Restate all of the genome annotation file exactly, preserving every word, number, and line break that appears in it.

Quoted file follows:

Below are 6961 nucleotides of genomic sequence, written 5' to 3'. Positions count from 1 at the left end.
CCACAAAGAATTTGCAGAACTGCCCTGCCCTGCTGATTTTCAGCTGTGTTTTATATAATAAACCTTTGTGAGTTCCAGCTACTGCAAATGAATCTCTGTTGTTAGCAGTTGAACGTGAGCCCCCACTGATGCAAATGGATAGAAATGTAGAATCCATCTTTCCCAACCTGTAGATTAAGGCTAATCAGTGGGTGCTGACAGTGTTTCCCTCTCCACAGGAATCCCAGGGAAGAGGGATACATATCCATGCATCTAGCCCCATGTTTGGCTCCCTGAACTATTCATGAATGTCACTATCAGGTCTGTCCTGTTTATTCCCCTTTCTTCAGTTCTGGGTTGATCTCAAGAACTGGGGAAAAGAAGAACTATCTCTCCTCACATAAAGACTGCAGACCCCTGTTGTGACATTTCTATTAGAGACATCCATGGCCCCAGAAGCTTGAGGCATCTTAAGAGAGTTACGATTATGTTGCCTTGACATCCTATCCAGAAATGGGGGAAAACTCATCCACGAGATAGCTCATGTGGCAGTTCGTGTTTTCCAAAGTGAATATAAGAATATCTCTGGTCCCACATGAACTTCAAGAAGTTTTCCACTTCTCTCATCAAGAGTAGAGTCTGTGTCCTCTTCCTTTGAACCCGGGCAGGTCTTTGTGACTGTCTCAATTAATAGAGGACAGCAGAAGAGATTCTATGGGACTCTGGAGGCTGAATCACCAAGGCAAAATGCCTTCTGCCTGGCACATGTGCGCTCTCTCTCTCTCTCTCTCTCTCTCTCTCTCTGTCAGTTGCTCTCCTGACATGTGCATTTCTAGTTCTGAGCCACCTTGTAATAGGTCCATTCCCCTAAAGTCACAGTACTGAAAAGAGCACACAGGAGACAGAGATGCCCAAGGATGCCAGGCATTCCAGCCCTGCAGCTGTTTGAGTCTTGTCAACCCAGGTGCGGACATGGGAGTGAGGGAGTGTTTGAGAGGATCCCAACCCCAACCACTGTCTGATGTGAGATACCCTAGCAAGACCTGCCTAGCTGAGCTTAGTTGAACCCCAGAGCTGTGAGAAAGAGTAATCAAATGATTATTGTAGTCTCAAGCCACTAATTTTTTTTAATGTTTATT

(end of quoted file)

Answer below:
Below are 6961 nucleotides of genomic sequence, written 5' to 3'. Positions count from 1 at the left end.
CCACAAAGAATTTGCAGAACTGCCCTGCCCTGCTGATTTTCAGCTGTGTTTTATATAATAAACCTTTGTGAGTTCCAGCTACTGCAAATGAATCTCTGTTGTTAGCAGTTGAACGTGAGCCCCCACTGATGCAAATGGATAGAAATGTAGAATCCATCTTTCCCAACCTGTAGATTAAGGCTAATCAGTGGGTGCTGACAGTGTTTCCCTCTCCACAGGAATCCCAGGGAAGAGGGATACATATCCATGCATCTAGCCCCATGTTTGGCTCCCTGAACTATTCATGAATGTCACTATCAGGTCTGTCCTGTTTATTCCCCTTTCTTCAGTTCTGGGTTGATCTCAAGAACTGGGGAAAAGAAGAACTATCTCTCCTCACATAAAGACTGCAGACCCCTGTTGTGACATTTCTATTAGAGACATCCATGGCCCCAGAAGCTTGAGGCATCTTAAGAGAGTTACGATTATGTTGCCTTGACATCCTATCCAGAAATGGGGGAAAACTCATCCACGAGATAGCTCATGTGGCAGTTCGTGTTTTCCAAAGTGAATATAAGAATATCTCTGGTCCCACATGAACTTCAAGAAGTTTTCCACTTCTCTCATCAAGAGTAGAGTCTGTGTCCTCTTCCTTTGAACCCGGGCAGGTCTTTGTGACTGTCTCAATTAATAGAGGACAGCAGAAGAGATTCTATGGGACTCTGGAGGCTGAATCACCAAGGCAAAATGCCTTCTGCCTGGCACATGTGCGCTCTCTCTCTCTCTCTCTCTCTCTCTCTCTCTGTCAGTTGCTCTCCTGACATGTGCATTTCTAGTTCTGAGCCACCTTGTAATAGGTCCATTCCCCTAAAGTCACAGTACTGAAAAGAGCACACAGGAGACAGAGATGCCCAAGGATGCCAGGCATTCCAGCCCTGCAGCTGTTTGAGTCTTGTCAACCCAGGTGCGGACATGGGAGTGAGGGAGTGTTTGAGAGGATCCCAACCCCAACCACTGTCTGATGTGAGATACCCTAGCAAGACCTGCCTAGCTGAGCTTAGTTGAACCCCAGAGCTGTGAGAAAGAGTAATCAAATGATTATTGTAGTCTCAAGCCACTAATTTTTTTTAATGTTTATT